1. Source: National Archives and Records Administration, RG 59, Central Files 1967–69, POL USUSSR. Secret; Immediate; Nodis. Rostow forwarded a copy to the President under a September 28 covering memorandum. (Johnson Library, National Security File, Agency File, UN Vol. 8)
  2. September 27. Rusk was in New York for the 22nd UN General Assembly. In telegram Secto 5, September 26, he reported to the President on the opening dinner with Gromyko on September 25, during which the non-proliferation treaty, ABMs, and the Middle East were discussed. Secto 5 is scheduled for publication in Foreign Relations, 1964–1968, volume XIX. Memoranda of Rusk’s conversations with Gromyko on September 25, 27, and 28, concerning arms limitation, the non-proliferation treaty, the cultural exchanges agreement, outer space cooperation, and the Soviet proposal to the United Nations to define aggression, are in the Department of State, Kohler Files: Lot 71 D 460.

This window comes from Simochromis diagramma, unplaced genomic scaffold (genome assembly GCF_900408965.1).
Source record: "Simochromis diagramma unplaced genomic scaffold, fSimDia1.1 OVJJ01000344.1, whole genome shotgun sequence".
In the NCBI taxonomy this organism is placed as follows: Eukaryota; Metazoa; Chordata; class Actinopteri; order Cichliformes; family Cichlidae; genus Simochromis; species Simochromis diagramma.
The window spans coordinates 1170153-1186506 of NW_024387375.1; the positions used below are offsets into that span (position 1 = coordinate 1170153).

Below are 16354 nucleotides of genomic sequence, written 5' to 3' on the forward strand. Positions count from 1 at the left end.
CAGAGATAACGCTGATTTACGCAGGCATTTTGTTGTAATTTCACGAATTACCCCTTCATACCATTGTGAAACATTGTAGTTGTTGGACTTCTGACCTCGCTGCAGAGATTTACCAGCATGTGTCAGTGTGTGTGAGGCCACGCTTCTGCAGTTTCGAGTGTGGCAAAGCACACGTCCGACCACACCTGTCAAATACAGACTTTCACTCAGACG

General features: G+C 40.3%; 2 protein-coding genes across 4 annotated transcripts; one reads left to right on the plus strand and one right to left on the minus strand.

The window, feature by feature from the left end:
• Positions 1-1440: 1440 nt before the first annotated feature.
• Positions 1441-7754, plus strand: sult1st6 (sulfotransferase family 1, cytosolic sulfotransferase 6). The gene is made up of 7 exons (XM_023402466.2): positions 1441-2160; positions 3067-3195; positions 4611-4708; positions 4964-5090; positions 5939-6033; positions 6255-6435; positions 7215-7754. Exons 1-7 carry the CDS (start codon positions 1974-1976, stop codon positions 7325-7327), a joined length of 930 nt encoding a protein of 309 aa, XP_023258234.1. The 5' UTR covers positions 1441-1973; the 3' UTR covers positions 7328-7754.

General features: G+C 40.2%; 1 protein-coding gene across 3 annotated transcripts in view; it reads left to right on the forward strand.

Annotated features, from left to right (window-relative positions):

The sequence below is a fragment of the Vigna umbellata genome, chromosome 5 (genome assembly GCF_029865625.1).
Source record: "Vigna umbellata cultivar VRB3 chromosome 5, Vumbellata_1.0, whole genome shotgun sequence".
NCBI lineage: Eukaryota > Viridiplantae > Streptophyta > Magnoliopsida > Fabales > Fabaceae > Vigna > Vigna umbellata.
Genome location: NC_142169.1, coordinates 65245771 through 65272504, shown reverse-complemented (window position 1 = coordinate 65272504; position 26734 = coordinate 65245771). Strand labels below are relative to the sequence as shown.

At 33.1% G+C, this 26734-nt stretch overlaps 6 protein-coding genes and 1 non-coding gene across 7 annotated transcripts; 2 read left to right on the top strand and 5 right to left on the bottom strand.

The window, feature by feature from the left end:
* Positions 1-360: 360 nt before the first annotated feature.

3. Information on the Tito proposals is scheduled for publication in Foreign Relations, 1964–1968, volume XIX.
  4. October 1.